I absolutely agree that college is not an answer for everybody. Two year schools can help many, since they offer a lot of skills-based programs; however, you still have to be able to communicate and do basic math to succeed in those areas as well.
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Old 12-20-2018, 08:38 AM
 
Location: North of Birmingham, AL
687 posts, read 432,994 times
Reputation: 843
Quote:
Originally Posted by _OT View Post
Statiscally, thousands go to Birmingham for outdoor activities, that’s still doesn’t mean Birmingham is a tourist spot in regards to its outdoor activities; same for Nashville.
I could see the outdoor activities in Nashville being a secondary draw for things to do if someone visits for a few days. My wife and I like to mix up city stuff and outdoor stuff when we visit places that offer both. However, I agree that outdoorsy stuff isn't really a primary draw for tourists in either Nashville or Birmingham.

I absolutely think Birmingham's setting should be a major selling point for recruiting new employees. The city doesn't take advantage of its natural beauty. Why don't we have more restaurants and bars where you can sit out and look over the city lights, for example?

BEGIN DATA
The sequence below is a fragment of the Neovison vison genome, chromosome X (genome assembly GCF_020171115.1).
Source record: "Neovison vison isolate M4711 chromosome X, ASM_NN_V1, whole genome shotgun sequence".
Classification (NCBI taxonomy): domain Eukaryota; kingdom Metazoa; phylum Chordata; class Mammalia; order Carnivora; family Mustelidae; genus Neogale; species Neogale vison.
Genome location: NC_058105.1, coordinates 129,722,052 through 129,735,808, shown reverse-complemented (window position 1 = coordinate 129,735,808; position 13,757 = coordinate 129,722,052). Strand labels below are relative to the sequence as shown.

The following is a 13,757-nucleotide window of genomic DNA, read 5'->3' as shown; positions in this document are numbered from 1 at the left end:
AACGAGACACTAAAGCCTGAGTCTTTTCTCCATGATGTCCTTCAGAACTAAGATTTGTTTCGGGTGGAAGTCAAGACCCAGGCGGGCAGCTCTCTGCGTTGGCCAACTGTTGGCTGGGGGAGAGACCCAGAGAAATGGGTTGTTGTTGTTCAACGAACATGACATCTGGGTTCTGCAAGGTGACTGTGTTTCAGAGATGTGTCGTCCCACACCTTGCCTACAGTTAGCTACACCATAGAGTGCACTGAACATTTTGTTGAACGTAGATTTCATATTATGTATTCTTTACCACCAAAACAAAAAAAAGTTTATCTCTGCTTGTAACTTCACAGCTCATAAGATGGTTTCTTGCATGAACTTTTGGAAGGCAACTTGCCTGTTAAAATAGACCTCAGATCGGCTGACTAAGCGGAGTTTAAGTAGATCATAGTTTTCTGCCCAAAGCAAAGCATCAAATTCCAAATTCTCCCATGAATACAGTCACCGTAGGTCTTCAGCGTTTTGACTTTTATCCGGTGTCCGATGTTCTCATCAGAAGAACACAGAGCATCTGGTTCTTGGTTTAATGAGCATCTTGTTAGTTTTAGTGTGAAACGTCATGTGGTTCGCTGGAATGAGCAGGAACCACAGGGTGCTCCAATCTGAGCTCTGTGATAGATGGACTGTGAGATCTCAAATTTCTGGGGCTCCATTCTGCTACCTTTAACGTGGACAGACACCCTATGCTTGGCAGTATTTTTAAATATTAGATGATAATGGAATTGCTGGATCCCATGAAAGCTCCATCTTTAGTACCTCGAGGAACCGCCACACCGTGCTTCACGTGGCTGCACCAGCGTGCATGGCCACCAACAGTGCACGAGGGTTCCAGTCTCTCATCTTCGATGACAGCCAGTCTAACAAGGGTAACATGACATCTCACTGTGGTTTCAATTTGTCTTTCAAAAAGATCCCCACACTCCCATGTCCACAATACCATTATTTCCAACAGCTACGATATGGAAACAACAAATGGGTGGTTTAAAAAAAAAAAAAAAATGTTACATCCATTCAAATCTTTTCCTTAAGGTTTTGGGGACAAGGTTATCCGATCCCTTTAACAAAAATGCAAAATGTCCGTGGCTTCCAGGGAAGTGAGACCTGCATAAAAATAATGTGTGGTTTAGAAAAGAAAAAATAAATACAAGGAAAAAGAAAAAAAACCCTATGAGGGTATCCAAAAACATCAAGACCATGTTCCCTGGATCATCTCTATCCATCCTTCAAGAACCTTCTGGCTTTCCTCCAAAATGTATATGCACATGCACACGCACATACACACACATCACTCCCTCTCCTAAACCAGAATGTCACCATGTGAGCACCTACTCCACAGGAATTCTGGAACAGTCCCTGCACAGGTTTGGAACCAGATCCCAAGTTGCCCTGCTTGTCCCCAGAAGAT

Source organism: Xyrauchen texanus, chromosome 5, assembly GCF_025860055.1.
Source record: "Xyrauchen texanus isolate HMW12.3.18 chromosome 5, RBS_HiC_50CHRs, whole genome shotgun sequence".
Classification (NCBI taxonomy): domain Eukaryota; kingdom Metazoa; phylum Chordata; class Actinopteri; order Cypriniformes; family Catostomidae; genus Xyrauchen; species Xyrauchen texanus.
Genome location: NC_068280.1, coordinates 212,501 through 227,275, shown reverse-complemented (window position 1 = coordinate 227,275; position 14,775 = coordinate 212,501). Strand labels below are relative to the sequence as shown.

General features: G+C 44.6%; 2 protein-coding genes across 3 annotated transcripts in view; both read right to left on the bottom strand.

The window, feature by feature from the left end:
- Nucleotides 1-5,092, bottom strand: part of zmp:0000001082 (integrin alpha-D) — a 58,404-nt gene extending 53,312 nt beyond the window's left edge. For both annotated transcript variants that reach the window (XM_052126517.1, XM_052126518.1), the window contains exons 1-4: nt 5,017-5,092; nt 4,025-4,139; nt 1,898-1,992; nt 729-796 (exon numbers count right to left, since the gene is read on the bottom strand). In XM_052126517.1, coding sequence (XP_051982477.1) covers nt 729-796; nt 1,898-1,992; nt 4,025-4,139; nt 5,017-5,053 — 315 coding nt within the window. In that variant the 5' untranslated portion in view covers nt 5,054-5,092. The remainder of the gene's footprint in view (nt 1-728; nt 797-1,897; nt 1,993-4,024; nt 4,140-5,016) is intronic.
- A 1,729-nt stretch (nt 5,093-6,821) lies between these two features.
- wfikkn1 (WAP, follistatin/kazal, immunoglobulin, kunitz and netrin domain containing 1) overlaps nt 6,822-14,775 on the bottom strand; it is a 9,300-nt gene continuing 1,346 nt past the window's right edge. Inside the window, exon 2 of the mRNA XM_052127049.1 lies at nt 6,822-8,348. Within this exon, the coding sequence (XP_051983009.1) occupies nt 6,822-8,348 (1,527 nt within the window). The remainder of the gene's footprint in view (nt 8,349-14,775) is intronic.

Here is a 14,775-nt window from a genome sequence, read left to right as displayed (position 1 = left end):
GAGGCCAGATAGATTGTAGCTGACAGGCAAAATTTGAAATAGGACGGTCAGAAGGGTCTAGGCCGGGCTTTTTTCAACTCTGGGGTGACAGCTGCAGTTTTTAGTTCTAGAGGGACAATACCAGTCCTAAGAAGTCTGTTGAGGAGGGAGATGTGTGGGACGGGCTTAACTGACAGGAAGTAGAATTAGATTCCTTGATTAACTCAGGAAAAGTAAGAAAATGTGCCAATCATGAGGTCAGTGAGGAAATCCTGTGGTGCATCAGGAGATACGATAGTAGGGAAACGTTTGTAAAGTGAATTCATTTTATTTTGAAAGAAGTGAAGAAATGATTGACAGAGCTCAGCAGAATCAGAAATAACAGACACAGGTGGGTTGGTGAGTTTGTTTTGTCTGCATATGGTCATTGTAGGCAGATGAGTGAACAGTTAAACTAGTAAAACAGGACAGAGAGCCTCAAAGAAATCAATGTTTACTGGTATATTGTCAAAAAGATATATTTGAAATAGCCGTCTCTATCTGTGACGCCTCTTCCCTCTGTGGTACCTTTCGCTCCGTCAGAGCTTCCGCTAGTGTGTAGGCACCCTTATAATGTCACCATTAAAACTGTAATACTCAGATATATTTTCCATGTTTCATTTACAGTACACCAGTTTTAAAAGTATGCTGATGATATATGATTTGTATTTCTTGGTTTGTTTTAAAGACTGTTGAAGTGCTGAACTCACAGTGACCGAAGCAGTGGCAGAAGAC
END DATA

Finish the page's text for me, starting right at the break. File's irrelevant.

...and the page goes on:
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Old 12-20-2018, 08:52 AM
 
Location: Atlanta, Birmingham, Charlotte, and Raleigh
2,580 posts, read 1,862,604 times
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Quote:
Originally Posted by BamaDave View Post
I could see the outdoor activities in Nashville being a secondary draw for things to do if someone visits for a few days. My wife and I like to mix up city stuff and outdoor stuff when we visit places that offer both. However, I agree that outdoorsy stuff isn't really a primary draw for tourists in either Nashville or Birmingham.

I absolutely think Birmingham's setting should be a major selling point for recruiting new employees. The city doesn't take advantage of its natural beauty. Why don't we have more restaurants and bars where you can sit out and look over the city lights, for example?
Many of the newer restaurants are taking advantage of the scenery. Especially, the newly developments do include outdoor elements such as patios with great views of the City and Red Mountain.
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Old 12-20-2018, 09:01 AM
 
Location: Downtown B'Ham
136 posts, read 81,565 times
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Quote:
Originally Posted by BamaDave View Post
I absolutely think Birmingham's setting should be a major selling point for recruiting new employees. The city doesn't take advantage of its natural beauty.
This x100
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Old 12-20-2018, 09:10 AM
Status: "2021. Like 2020, but can legally drink." (set 24 days ago)
 
7,883 posts, read 3,666,640 times
Reputation: 23925
Quote:
Originally Posted by BamaDave View Post
I absolutely think Birmingham's setting should be a major selling point for recruiting new employees. The city doesn't take advantage of its natural beauty. Why don't we have more restaurants and bars where you can sit out and look over the city lights, for example?